"The report provides examples of successful policies, programs, and actions implemented in countries and presents 12 recommendations to achieve health equity, calling for coordinated actions among local and national governments, transnational organizations, and civil society to jointly address the social determinants of health."
A community event on Migrant Collective Action is taking place on November 2 at the University of Toronto Multifaith Centre from 2-5:30 pm.
The forum will present findings from the "Promoting Migrant Collective Action," a participatory action research study supported by the Building Migrant Resilience in Cities Partnership. There will also be the opportunity to hear directly from migrant leaders working with South Asian Women’s Rights Organization and the Tibetan community in Parkdale to learn how they come together to address key concerns in their community through collective action.
An article in the University of Toronto magazine discusses the strengths of Canada's private refugee scholarship program and provides suggestions for how it can be improved.
According to UofT Professor Audrey Macklin, research shows that privately sponsored refugees perform better in their new home compared to those who come via the government program. This is usually due to privately sponsored refugees arriving to a network of advocates who provide material support and also advice, contacts and instant social relationships. However, there is very little known about the sponsors themselves.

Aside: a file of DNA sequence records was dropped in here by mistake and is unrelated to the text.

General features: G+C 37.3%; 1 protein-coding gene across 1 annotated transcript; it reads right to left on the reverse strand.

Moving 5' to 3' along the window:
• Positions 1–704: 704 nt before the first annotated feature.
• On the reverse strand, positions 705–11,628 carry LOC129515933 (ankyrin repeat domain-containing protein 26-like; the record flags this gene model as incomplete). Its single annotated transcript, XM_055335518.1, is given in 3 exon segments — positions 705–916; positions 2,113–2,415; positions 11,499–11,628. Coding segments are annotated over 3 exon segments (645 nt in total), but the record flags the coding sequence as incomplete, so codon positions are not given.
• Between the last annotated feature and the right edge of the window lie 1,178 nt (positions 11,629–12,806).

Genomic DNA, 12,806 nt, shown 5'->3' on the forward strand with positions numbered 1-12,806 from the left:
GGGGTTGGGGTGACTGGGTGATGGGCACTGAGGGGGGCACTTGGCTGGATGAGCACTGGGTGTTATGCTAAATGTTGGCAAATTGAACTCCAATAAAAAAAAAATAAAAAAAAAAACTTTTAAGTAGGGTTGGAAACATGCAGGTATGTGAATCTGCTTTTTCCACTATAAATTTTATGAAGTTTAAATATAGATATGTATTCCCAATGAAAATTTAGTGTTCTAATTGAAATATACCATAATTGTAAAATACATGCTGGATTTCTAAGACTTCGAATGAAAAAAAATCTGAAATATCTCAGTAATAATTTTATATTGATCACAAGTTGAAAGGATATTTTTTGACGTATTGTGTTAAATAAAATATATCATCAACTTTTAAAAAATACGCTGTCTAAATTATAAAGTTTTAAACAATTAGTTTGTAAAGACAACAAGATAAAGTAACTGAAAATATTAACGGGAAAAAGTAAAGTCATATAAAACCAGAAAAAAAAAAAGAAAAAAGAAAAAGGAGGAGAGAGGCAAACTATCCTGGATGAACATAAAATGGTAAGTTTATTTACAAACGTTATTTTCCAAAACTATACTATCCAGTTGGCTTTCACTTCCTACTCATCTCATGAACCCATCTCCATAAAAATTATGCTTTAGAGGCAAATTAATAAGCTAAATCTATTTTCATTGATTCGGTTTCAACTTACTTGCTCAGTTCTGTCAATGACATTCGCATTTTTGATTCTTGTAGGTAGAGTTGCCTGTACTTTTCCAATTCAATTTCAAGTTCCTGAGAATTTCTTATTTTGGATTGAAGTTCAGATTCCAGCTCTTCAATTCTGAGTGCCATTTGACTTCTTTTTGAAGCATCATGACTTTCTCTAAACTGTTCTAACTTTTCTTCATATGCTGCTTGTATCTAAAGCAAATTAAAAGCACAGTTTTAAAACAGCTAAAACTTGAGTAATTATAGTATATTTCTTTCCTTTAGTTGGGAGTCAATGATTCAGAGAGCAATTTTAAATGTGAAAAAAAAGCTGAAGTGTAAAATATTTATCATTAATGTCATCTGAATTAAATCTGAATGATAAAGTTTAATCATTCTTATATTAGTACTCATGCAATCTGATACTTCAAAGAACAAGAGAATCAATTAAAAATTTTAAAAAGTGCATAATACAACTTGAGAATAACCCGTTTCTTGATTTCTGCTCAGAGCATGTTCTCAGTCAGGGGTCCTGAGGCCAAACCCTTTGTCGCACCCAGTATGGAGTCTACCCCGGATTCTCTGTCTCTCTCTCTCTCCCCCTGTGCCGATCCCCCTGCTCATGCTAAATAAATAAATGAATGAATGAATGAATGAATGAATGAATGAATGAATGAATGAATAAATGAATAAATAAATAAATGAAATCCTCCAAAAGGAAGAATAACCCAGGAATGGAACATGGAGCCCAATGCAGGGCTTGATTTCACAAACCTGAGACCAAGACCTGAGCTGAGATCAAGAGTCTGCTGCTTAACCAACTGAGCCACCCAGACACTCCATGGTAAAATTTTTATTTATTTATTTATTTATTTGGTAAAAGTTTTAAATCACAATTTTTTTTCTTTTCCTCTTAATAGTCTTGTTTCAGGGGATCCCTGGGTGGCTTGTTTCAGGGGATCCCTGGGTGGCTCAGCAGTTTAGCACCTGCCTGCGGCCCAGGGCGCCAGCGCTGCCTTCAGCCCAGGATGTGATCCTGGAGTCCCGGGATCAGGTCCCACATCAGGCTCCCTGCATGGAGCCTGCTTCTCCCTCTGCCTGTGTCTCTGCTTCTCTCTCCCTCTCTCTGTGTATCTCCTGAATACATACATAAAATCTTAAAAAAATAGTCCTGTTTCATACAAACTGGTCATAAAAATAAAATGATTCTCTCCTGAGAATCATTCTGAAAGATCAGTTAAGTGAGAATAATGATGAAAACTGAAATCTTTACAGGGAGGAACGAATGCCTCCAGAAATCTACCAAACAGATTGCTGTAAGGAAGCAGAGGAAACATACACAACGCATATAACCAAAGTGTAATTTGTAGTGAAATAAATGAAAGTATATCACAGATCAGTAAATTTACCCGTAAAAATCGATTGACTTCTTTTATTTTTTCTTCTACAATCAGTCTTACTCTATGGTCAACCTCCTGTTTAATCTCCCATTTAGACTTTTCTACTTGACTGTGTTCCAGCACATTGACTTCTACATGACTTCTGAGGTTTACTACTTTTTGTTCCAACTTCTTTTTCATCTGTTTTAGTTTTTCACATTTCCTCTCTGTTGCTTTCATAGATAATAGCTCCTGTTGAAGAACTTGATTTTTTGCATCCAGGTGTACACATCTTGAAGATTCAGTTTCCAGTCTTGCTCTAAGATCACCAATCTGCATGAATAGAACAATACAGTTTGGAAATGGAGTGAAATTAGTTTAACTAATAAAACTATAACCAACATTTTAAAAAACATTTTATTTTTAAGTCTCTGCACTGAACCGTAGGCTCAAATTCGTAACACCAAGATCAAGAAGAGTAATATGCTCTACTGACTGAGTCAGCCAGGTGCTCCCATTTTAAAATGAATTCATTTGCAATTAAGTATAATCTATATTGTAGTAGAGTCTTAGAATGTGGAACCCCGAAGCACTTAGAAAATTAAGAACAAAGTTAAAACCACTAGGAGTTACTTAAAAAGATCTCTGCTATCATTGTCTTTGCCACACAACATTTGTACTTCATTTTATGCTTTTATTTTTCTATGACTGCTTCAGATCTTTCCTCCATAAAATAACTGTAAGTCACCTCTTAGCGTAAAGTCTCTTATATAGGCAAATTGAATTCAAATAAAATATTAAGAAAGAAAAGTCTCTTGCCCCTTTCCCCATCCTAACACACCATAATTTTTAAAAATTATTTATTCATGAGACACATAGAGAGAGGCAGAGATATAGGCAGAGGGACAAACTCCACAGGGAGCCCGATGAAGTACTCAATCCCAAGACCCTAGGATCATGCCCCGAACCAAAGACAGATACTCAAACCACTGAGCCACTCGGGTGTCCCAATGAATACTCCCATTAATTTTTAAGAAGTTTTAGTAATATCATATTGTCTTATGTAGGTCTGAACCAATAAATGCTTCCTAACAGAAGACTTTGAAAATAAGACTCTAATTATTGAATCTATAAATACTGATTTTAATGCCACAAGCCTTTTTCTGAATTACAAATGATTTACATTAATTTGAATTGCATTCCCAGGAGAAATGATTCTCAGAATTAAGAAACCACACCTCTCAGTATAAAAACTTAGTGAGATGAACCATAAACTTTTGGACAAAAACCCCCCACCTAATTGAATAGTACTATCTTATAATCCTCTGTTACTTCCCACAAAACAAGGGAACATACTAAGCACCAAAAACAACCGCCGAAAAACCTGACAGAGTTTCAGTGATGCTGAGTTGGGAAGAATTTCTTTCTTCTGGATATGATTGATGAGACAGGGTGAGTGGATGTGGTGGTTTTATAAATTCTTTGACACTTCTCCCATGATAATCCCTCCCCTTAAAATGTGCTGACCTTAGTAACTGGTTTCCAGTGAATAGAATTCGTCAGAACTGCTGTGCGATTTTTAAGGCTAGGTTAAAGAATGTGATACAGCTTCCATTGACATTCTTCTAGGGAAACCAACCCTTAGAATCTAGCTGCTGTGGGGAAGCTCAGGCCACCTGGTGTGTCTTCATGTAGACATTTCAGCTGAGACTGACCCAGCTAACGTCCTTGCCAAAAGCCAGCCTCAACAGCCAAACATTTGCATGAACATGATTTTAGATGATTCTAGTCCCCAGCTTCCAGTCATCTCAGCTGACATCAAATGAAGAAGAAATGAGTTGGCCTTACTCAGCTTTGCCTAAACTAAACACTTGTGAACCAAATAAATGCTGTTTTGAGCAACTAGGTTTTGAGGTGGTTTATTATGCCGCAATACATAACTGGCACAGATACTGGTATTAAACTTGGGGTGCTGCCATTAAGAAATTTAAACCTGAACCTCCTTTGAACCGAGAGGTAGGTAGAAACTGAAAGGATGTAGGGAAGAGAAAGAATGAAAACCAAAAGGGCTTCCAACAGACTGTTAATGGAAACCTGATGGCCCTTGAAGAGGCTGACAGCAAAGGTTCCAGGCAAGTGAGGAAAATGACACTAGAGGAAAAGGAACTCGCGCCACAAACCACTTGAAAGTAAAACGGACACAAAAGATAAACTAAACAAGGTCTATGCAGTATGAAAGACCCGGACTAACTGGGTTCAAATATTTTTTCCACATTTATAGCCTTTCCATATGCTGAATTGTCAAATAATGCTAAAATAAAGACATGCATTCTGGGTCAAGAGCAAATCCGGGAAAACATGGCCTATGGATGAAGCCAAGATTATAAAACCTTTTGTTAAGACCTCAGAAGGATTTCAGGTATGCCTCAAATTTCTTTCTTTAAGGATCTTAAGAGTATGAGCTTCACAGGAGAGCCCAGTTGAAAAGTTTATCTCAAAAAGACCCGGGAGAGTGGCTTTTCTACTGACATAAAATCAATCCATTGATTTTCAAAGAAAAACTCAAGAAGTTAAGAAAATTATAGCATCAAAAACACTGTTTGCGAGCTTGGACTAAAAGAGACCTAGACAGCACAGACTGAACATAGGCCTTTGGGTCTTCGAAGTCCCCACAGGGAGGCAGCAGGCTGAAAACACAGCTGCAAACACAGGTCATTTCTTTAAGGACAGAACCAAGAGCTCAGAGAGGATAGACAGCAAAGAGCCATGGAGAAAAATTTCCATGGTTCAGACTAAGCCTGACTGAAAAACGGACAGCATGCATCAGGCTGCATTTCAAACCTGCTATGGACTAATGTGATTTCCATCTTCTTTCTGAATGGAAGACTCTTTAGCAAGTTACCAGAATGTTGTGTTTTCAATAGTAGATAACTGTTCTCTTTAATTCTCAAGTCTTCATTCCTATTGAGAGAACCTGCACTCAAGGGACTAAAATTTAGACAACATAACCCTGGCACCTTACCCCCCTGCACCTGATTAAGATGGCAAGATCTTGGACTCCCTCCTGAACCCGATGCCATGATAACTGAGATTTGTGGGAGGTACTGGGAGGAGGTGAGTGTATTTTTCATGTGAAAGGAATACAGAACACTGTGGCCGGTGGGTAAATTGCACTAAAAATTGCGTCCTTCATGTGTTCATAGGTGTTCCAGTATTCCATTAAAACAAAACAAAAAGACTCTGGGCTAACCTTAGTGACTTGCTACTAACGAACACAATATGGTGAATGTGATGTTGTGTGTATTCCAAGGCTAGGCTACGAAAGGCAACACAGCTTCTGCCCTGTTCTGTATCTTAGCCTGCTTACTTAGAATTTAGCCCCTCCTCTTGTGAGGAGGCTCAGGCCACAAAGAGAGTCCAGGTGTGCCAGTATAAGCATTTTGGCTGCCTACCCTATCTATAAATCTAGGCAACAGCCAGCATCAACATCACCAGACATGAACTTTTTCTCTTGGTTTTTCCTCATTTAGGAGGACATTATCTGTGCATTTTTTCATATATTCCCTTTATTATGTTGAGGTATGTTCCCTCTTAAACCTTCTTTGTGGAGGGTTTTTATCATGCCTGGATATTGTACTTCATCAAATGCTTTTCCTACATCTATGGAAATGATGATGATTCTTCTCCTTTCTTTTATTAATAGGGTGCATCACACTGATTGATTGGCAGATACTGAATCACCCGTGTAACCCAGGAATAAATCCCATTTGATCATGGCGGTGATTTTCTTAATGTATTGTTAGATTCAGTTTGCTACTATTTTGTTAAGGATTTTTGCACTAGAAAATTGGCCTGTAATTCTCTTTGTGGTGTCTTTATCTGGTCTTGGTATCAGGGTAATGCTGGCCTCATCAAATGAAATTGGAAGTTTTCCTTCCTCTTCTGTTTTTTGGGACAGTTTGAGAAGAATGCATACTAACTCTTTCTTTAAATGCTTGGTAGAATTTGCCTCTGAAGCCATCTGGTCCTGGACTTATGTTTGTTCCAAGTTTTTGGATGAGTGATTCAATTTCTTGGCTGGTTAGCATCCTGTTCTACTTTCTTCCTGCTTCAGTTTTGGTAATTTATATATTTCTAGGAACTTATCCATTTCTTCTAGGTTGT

When Macklin and her research team evaluated the results of a survey completed by 530 sponsors, they determined that several recognized the power imbalances that are engraved into the structure of the private sponsorship program.
"In discussions of how the private sponsorship program could be improved, suggestions proposed included more formal training for individuals and groups sponsoring refugees and required background checks for participants, as well as changes to the tax laws that would allow people to treat contributions to a private sponsorship effort as charitable donations."
Applied research Advocacy